Literatus: A lesson from near-death experience

·2 min read

I recently watched a lecture by Fr. Robert Spitzer, S.J. wherein he mentioned evidence of the spiritual realm in near-death experience (NDE) studies through the years. This got me curious because NDE used to fascinate me during my college years. I decided to gather studies on NDE since the mid-20th century.

One set of data attracted my attention in the study of Geena Athappilly (MD), Bruce Greyson (MD) and Ian Stevenson (MD), all practicing psychiatrists. Among patients who experienced NDE before 1975, 64.3 percent decided to come back to life. However, after 1975, only 36.4 percent did so. The remaining 63.6 percent so enjoyed their afterlife experience they had to be sent back to life by a mystical being they encountered there, as reported in their NDE.

This kept me thinking: What had changed since 1975?

I investigated the demographics of the sample. It was predominantly female, overwhelmingly Caucasian of European background, and Christian. I did some research: Since 1976, extreme heat had battered Europe, causing deaths from forest fires in Portugal and Spain. Emergency heatwave plans also had been triggered in France, the Netherlands, Switzerland and England. A swine flu (H1N1) outbreak occurred in the United States, which led to fears of a potentially devastating pandemic.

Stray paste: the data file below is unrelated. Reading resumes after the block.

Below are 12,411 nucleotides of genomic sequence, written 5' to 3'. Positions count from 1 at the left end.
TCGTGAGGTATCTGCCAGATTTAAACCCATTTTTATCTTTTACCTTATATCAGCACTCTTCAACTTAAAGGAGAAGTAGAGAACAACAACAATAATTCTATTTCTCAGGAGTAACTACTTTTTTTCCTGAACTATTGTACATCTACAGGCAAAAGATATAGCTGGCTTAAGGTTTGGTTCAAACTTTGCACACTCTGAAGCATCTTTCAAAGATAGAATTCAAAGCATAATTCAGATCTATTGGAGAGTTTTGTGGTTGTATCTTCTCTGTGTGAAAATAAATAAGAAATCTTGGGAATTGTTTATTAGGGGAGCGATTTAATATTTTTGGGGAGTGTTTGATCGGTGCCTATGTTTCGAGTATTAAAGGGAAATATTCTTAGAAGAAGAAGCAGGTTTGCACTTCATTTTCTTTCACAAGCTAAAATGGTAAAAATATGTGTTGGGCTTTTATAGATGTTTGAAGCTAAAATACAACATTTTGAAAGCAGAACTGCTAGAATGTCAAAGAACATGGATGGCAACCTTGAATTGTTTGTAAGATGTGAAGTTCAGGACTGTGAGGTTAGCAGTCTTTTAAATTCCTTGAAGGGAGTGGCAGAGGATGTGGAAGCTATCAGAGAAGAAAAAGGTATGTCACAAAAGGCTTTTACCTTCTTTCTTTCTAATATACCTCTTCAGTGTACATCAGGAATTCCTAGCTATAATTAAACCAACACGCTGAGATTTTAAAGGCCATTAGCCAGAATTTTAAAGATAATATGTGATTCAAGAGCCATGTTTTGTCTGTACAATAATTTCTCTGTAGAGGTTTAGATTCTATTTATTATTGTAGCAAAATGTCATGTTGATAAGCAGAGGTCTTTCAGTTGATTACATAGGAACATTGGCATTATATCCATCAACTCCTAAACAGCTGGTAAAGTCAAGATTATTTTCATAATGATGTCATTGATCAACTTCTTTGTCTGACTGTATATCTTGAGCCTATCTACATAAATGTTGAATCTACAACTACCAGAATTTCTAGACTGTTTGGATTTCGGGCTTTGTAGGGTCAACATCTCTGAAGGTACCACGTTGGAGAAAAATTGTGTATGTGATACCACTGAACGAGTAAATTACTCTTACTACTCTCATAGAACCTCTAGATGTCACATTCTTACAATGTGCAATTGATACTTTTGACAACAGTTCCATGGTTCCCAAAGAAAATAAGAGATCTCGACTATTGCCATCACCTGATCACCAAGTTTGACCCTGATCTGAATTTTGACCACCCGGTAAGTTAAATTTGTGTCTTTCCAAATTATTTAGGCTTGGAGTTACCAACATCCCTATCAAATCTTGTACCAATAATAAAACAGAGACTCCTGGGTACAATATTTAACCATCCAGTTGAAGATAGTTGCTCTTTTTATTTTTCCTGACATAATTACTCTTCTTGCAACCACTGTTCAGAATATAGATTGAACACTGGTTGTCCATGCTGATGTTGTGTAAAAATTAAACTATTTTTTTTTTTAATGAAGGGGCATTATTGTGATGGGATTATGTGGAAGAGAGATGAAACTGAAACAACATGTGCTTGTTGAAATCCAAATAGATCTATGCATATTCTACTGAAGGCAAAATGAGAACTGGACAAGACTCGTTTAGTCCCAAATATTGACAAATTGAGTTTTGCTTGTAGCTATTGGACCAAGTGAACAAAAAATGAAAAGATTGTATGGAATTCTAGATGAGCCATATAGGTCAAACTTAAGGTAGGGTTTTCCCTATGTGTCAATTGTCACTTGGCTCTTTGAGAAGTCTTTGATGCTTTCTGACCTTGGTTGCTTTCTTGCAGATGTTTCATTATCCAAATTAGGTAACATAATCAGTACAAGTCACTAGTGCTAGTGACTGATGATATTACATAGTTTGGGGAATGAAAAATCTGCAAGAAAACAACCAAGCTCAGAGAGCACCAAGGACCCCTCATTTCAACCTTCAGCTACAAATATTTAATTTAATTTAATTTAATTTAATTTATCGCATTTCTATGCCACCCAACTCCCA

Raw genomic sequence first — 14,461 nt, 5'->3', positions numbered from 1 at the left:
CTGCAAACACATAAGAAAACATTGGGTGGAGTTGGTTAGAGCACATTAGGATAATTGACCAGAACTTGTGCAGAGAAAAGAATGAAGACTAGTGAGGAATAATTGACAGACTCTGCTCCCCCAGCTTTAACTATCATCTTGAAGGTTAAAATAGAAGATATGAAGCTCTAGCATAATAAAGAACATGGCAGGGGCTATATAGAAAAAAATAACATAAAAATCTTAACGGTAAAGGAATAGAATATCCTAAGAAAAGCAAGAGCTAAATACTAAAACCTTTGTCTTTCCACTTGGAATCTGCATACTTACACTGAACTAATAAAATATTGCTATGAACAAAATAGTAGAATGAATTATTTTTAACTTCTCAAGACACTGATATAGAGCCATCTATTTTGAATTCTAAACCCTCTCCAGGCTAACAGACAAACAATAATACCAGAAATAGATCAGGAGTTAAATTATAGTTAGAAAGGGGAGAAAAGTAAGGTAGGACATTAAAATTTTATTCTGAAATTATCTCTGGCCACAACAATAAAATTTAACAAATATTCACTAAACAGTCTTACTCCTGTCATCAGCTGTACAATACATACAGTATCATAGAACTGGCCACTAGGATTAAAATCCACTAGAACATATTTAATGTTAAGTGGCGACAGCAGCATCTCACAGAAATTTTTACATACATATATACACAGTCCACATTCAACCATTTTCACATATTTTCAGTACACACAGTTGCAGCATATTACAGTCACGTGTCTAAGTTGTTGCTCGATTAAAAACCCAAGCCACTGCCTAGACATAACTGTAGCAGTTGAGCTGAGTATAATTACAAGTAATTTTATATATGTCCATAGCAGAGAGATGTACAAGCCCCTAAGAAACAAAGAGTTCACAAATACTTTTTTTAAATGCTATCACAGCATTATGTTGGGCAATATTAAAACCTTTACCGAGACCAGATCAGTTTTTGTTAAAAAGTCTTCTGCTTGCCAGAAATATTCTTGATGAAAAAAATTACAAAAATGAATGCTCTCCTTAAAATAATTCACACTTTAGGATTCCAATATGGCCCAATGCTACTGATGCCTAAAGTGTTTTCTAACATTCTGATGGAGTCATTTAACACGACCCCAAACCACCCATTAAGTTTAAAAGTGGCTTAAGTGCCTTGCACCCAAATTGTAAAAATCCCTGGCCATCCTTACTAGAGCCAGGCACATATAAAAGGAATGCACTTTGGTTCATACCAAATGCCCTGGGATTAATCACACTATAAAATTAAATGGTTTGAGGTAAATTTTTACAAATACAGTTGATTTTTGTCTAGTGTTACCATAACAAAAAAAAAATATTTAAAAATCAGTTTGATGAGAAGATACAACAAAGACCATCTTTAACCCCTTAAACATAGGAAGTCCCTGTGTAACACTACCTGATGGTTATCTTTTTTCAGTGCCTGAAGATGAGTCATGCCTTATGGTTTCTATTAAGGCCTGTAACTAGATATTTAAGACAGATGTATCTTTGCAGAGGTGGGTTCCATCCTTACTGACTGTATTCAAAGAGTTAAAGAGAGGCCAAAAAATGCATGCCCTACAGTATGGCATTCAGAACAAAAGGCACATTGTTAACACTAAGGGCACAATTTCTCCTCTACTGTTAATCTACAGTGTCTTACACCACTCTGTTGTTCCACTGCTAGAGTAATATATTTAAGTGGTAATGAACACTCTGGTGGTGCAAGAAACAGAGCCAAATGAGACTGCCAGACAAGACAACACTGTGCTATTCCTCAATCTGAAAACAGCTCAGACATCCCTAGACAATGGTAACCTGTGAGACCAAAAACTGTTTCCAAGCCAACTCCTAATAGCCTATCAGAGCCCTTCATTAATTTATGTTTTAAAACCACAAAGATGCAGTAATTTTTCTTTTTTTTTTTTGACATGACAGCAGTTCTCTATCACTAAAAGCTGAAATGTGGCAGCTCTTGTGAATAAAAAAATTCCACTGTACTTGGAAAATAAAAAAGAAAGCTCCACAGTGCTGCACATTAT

Could these events (and, of course, some more) explain the increased preference of people who experienced clinical deaths to stay in the consolation of heaven and not return to their lives as they knew it?

These questions are fruitful to reflect on today in a period when the Philippines is ravaged by the Covid-19 pandemic. More Filipinos die in the silence of the quarantine facilities where they stayed. Oftentimes, they die alone without a relative or a priest present for the final rites and last confession.

While many of us fear death from the infection, have we ever reflected on those who had died? Had they not preferred instead the joy of their heavenly home over their lives in this virus-invaded land? If fear of dying predominates our mind, then this world, despite its troubles and worries, may still be a comforting place to live in. Those who ignored personal safety protocols, are they ready to die the way they assume they are?

Perhaps, however fearful about dying Filipinos may be, it is time to reflect on it so that our lives will change for the better thereafter.

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